The subject was recently considered in the Employment Tribunal case of Mrs A Thompson v Scancrown Ltd t/a Manors. The employee, Alice Thompson, submitted a flexible working request upon her return from maternity leave to allow her to finish at 5pm rather than 6pm. The reason for the request was to allow her to collect her child from nursery. This request was denied, with her employer citing several reasons such as the burden of additional costs, detrimental effect on meeting customer demand and its inability to reorganise work among existing staff.
Following this, Mrs Thompson resigned and brought a claim in the Employment Tribunal on various grounds, including indirect sex discrimination. It was held that the employer had failed to show that refusal of the proposed reduction in hours was proportionate to the real needs of the business. As such, this amounted to indirect sex discrimination and Mrs Thompson was awarded compensation of £184,961.32.
This case displays the importance of giving adequate consideration to flexible working requests and only refusing a request where this can be justified due to a valid business reason. A blanket rule on fixed working hours is likely to leave employers open to sex discrimination cases which, as shown by this judgment, can be high value.
In September, the Department for Business, Energy and Industrial Strategy published a consultation, Making Flexible Working the Default,. As part of the government’s strategy to tackle challenges the economy will face post-pandemic, it seeks to enable a highly skilled and productive labour market by removing invisible barriers to employment. While remote working is the feature of flexible working which has been given the most attention in recent times, there are many other ways in which employers can provide greater flexibility to employees.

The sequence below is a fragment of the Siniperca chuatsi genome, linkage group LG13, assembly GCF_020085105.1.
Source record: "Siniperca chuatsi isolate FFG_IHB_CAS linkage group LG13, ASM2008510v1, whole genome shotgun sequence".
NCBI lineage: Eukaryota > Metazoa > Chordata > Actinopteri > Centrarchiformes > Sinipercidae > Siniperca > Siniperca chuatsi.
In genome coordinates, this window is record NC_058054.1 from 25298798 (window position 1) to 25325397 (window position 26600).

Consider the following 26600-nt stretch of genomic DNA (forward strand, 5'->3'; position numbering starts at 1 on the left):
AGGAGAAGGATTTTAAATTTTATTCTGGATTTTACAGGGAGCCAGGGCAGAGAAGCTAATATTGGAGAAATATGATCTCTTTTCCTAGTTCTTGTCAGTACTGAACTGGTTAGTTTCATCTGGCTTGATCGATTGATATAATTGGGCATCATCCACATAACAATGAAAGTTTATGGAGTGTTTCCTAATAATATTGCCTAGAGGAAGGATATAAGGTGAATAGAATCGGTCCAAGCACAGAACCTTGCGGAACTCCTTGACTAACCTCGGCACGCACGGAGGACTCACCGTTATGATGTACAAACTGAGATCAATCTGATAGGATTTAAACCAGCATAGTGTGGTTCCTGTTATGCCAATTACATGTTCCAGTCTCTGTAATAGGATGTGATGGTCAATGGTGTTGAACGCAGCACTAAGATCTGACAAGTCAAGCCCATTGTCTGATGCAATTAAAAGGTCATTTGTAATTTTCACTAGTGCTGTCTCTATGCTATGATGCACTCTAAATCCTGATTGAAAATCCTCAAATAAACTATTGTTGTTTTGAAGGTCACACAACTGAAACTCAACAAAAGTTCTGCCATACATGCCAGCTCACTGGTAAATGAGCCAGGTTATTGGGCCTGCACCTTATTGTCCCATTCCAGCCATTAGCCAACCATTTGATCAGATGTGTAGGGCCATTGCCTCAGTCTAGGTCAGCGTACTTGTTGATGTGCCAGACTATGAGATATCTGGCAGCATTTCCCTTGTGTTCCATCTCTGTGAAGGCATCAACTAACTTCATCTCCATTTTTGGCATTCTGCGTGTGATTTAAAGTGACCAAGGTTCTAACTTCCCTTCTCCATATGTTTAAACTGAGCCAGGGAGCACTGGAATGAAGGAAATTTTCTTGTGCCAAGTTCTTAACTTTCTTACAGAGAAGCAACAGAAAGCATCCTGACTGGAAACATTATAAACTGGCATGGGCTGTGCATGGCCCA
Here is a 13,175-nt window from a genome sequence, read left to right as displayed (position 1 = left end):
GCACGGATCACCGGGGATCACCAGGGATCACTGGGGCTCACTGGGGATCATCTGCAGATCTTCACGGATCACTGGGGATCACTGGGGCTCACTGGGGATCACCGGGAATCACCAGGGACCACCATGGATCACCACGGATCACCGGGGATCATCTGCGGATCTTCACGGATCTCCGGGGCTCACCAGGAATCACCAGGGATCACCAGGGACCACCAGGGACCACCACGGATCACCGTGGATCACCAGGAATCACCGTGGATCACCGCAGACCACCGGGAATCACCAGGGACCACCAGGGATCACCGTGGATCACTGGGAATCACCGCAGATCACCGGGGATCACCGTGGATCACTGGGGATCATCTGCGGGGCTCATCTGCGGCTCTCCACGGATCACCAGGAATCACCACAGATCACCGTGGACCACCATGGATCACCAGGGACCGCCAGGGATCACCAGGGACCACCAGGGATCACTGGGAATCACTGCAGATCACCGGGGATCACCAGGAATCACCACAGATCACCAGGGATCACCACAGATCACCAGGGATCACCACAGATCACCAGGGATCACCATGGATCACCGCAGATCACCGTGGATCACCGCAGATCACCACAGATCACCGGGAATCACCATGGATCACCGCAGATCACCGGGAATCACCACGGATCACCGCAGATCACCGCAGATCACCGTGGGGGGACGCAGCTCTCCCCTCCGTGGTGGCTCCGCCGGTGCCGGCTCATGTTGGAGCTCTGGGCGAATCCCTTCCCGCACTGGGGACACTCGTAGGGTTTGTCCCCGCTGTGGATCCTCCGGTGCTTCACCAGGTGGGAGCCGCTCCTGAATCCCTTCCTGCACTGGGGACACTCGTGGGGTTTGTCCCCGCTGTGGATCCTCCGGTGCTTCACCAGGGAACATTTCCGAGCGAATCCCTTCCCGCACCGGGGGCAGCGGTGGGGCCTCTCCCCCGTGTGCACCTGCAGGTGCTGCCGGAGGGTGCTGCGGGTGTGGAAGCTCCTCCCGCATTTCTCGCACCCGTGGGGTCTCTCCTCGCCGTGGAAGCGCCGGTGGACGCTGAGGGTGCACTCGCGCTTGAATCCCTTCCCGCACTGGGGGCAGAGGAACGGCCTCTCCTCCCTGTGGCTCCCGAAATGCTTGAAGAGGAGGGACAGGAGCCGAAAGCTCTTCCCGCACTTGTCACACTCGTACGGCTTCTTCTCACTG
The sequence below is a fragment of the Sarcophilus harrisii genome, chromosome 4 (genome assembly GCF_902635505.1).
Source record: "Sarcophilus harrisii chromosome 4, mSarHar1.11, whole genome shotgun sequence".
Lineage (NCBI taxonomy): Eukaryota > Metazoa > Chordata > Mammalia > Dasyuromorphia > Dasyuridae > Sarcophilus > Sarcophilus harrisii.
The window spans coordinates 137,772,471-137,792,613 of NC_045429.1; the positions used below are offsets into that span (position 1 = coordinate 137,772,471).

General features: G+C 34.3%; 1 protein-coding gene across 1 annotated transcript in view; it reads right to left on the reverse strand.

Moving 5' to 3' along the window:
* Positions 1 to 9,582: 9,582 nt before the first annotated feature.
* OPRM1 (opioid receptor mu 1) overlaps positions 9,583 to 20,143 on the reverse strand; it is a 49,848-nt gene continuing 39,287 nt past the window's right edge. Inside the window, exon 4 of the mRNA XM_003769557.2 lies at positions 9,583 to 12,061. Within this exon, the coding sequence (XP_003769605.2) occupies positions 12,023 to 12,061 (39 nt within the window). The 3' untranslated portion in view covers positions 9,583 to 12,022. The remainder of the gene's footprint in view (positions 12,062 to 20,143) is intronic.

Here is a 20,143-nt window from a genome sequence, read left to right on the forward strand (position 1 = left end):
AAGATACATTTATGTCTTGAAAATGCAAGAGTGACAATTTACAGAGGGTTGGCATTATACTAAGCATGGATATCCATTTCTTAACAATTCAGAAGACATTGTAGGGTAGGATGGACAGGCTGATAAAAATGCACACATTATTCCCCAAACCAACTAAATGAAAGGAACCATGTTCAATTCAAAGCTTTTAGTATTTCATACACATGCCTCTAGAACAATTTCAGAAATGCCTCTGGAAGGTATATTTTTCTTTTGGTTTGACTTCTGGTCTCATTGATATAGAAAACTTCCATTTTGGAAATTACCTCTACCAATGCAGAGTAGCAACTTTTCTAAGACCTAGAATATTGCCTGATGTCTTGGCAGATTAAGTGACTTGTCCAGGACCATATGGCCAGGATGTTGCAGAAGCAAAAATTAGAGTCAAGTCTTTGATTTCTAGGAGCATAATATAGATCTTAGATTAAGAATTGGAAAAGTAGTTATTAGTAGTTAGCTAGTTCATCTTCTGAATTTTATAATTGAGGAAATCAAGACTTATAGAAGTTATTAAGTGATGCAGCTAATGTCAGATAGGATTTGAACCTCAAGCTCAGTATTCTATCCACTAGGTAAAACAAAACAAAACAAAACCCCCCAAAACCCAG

Matters raised by the consultation include:
Making the right to request flexible working a “day one right”
At present, employees have a right to ask their employer to change the conditions of their employment to allow flexible working provided they have worked for their employer for 26 weeks. The consultation proposes making the default position that employees can make a flexible working request from day one of their employment.
Whether the eight business reasons for refusing a request all remain valid
There are eight business reasons for which a flexible working request can be validly refused. While the consultation states that the government is content that the current list of reasons do not present a disproportionate barrier to flexible working, views are sought on whether all eight grounds remain valid.
Requiring the employer to suggest alternatives
The consultation seeks views on whether employers should be required to show that they have considered alternative working arrangements when denying a request for flexible working. It is hoped that this would encourage a culture in which employers fully consider requests for flexible working and the alternatives available.
The administrative process underpinning the right to request flexible working
Currently, an employee can only make one statutory flexible working request every 12 months and an employer has three months to consider whether that request can be accommodated. The consultation seeks views on whether multiple requests should be permitted and whether the time-period within which employers must respond should be shortened.
Requesting a temporary arrangement
The consultation seeks views on how employees can be encouraged to make temporary arrangement requests, as already provided for in legislation.
This consultation is open for responses until 1 December.
The pandemic has propelled governments worldwide towards facilitating and promoting working arrangements with increased flexibility. The changes to working patterns necessarily introduced as a result of government restrictions around the world seem unlikely to revert fully to pre-pandemic ‘normality’ any time soon.
The number of employees working remotely and/or flexibly in the UK has grown exponentially during the past 18 months and it is arguable that the business case for that model is now proven. Legislation is being drafted around Europe allowing employees the right to work remotely and with a growing emphasis on work-life balance, it’s likely the UK will follow soon.
Elizabeth Bremner is an Associate, Gilllespie Macandrew